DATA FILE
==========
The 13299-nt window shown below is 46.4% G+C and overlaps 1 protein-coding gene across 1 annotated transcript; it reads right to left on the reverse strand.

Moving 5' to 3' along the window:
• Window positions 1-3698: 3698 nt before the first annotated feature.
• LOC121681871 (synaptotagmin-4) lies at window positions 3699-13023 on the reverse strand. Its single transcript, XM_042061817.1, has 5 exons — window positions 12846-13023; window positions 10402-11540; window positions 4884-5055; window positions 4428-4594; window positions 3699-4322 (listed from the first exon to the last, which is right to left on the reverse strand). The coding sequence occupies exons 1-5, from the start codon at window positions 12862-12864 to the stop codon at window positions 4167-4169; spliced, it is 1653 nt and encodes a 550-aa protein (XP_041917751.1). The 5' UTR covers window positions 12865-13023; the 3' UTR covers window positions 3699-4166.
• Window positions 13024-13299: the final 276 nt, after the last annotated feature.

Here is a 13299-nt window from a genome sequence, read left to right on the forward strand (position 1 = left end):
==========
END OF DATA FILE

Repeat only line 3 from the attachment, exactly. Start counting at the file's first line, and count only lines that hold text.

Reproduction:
• Window positions 1-3698: 3698 nt before the first annotated feature.